We took these factors into consideration when segmenting the focus groups for the Ville de Montréal discussions; for instance for each group we tried to ensure that the participants came from different teams and departments. This provided for interesting group dynamics, as most participants had different backgrounds, but many shared similar experiences in trying to publish or use open data.

Moderating techniques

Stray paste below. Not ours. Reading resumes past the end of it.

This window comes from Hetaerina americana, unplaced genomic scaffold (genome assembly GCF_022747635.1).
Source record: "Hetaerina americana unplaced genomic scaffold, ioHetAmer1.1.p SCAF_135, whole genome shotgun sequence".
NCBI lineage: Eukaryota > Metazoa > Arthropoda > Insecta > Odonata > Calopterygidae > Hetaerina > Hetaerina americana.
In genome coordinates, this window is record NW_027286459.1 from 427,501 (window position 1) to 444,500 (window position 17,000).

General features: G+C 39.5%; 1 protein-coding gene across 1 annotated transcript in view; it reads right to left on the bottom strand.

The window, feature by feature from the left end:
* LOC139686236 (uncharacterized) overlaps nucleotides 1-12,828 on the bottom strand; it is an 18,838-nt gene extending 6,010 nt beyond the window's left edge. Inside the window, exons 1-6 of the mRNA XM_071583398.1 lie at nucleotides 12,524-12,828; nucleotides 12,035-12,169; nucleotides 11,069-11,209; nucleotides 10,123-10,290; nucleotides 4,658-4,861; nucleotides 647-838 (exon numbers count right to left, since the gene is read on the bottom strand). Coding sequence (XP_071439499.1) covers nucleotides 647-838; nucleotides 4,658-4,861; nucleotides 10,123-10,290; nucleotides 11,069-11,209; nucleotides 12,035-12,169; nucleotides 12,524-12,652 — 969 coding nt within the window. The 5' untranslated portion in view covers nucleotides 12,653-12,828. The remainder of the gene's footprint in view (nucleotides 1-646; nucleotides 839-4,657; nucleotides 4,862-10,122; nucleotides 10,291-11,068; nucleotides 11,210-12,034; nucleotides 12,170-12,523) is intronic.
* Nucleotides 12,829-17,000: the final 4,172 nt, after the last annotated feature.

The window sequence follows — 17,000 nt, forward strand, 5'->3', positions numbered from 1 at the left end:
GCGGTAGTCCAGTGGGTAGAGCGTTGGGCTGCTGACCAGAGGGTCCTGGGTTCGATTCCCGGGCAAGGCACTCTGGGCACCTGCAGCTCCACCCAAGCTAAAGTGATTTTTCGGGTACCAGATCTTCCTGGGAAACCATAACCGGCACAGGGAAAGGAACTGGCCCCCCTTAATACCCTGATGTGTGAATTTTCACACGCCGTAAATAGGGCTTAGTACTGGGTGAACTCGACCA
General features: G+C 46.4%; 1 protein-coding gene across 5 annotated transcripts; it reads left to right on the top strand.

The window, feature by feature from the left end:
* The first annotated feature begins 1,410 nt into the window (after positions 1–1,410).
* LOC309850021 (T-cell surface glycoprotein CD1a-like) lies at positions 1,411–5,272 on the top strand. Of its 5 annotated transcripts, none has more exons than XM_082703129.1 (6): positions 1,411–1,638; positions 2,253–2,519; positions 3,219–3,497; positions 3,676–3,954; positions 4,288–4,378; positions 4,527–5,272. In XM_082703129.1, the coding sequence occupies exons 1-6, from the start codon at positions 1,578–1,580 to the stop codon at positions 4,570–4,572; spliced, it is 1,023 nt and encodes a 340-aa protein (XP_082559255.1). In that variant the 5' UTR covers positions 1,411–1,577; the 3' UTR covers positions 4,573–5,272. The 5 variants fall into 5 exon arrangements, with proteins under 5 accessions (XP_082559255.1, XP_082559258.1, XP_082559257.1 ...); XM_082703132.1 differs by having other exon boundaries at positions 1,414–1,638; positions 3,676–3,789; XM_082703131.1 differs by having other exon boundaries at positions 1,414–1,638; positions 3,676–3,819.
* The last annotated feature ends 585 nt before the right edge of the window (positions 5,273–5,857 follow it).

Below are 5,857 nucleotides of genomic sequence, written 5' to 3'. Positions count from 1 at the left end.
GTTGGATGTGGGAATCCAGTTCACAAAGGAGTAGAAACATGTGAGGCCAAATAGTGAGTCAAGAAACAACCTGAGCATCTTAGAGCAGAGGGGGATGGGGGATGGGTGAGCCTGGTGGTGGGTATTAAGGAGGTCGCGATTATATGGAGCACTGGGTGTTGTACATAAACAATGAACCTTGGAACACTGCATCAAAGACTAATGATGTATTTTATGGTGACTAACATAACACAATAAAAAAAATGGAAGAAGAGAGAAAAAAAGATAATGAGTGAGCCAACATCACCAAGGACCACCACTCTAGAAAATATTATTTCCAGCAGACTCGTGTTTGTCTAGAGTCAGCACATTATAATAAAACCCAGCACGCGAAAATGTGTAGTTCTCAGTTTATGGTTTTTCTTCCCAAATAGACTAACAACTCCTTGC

To encourage participants to share their experiences and feelings, it is important to support an open environment, and to generate free-flowing discussion which contain valuable insight for the researcher. However at the same time, the conversation needs to stay on topic and on time. Achieving this balance, while ensuring equal participation among participants, requires a skillful moderator. Ideally, the moderator is also neutral, and actively ensures that each participant feels like their contribution is valued equally (Hennick 2014).